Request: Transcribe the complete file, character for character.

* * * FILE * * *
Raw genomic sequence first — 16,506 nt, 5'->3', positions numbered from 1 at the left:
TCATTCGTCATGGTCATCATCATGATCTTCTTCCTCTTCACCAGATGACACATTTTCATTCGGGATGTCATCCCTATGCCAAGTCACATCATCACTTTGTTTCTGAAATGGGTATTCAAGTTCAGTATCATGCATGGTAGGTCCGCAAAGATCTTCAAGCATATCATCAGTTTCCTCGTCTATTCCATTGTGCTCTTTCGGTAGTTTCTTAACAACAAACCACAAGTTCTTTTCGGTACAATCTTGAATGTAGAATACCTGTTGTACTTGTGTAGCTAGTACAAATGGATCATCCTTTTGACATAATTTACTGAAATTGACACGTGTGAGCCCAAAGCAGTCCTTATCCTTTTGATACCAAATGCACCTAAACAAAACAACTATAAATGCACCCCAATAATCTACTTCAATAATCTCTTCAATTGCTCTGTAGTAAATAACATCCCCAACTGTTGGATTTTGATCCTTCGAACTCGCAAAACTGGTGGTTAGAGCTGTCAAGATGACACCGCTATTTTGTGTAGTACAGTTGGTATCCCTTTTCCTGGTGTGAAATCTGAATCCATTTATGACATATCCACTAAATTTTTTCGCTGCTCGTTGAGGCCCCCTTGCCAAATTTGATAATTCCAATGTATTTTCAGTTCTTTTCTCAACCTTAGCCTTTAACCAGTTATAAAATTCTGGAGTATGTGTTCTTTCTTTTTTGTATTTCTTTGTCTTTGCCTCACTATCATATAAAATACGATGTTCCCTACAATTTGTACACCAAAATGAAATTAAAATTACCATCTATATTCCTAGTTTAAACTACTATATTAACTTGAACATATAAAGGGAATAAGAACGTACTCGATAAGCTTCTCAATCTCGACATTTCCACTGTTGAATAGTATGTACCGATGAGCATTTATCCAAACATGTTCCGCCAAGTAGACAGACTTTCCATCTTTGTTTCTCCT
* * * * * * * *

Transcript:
Raw genomic sequence first — 16,506 nt, 5'->3', positions numbered from 1 at the left:
TCATTCGTCATGGTCATCATCATGATCTTCTTCCTCTTCACCAGATGACACATTTTCATTCGGGATGTCATCCCTATGCCAAGTCACATCATCACTTTGTTTCTGAAATGGGTATTCAAGTTCAGTATCATGCATGGTAGGTCCGCAAAGATCTTCAAGCATATCATCAGTTTCCTCGTCTATTCCATTGTGCTCTTTCGGTAGTTTCTTAACAACAAACCACAAGTTCTTTTCGGTACAATCTTGAATGTAGAATACCTGTTGTACTTGTGTAGCTAGTACAAATGGATCATCCTTTTGACATAATTTACTGAAATTGACACGTGTGAGCCCAAAGCAGTCCTTATCCTTTTGATACCAAATGCACCTAAACAAAACAACTATAAATGCACCCCAATAATCTACTTCAATAATCTCTTCAATTGCTCTGTAGTAAATAACATCCCCAACTGTTGGATTTTGATCCTTCGAACTCGCAAAACTGGTGGTTAGAGCTGTCAAGATGACACCGCTATTTTGTGTAGTACAGTTGGTATCCCTTTTCCTGGTGTGAAATCTGAATCCATTTATGACATATCCACTAAATTTTTTCGCTGCTCGTTGAGGCCCCCTTGCCAAATTTGATAATTCCAATGTATTTTCAGTTCTTTTCTCAACCTTAGCCTTTAACCAGTTATAAAATTCTGGAGTATGTGTTCTTTCTTTTTTGTATTTCTTTGTCTTTGCCTCACTATCATATAAAATACGATGTTCCCTACAATTTGTACACCAAAATGAAATTAAAATTACCATCTATATTCCTAGTTTAAACTACTATATTAACTTGAACATATAAAGGGAATAAGAACGTACTCGATAAGCTTCTCAATCTCGACATTTCCACTGTTGAATAGTATGTACCGATGAGCATTTATCCAAACATGTTCCGCCAAGTAGACAGACTTTCCATCTTTGTTTCTCCT